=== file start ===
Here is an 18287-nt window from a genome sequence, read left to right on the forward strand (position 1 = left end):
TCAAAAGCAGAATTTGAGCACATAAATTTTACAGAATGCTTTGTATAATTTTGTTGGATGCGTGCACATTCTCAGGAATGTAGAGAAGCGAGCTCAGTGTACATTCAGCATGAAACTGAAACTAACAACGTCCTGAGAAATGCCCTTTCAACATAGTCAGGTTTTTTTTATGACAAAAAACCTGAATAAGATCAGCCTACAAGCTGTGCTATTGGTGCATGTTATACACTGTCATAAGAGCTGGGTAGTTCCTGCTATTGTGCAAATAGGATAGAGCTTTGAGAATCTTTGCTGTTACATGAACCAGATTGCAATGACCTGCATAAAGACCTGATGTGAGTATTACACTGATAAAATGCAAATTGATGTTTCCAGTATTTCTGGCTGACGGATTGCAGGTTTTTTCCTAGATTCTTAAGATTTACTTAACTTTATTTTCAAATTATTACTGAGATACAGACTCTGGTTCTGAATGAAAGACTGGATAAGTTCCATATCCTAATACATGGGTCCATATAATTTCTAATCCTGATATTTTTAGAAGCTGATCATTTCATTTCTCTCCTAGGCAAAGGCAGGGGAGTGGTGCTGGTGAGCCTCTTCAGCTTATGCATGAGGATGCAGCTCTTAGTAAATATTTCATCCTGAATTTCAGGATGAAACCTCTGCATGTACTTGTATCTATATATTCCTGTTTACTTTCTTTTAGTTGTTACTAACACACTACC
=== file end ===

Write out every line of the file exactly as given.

Here is an 18287-nt window from a genome sequence, read left to right on the forward strand (position 1 = left end):
TCAAAAGCAGAATTTGAGCACATAAATTTTACAGAATGCTTTGTATAATTTTGTTGGATGCGTGCACATTCTCAGGAATGTAGAGAAGCGAGCTCAGTGTACATTCAGCATGAAACTGAAACTAACAACGTCCTGAGAAATGCCCTTTCAACATAGTCAGGTTTTTTTTATGACAAAAAACCTGAATAAGATCAGCCTACAAGCTGTGCTATTGGTGCATGTTATACACTGTCATAAGAGCTGGGTAGTTCCTGCTATTGTGCAAATAGGATAGAGCTTTGAGAATCTTTGCTGTTACATGAACCAGATTGCAATGACCTGCATAAAGACCTGATGTGAGTATTACACTGATAAAATGCAAATTGATGTTTCCAGTATTTCTGGCTGACGGATTGCAGGTTTTTTCCTAGATTCTTAAGATTTACTTAACTTTATTTTCAAATTATTACTGAGATACAGACTCTGGTTCTGAATGAAAGACTGGATAAGTTCCATATCCTAATACATGGGTCCATATAATTTCTAATCCTGATATTTTTAGAAGCTGATCATTTCATTTCTCTCCTAGGCAAAGGCAGGGGAGTGGTGCTGGTGAGCCTCTTCAGCTTATGCATGAGGATGCAGCTCTTAGTAAATATTTCATCCTGAATTTCAGGATGAAACCTCTGCATGTACTTGTATCTATATATTCCTGTTTACTTTCTTTTAGTTGTTACTAACACACTACC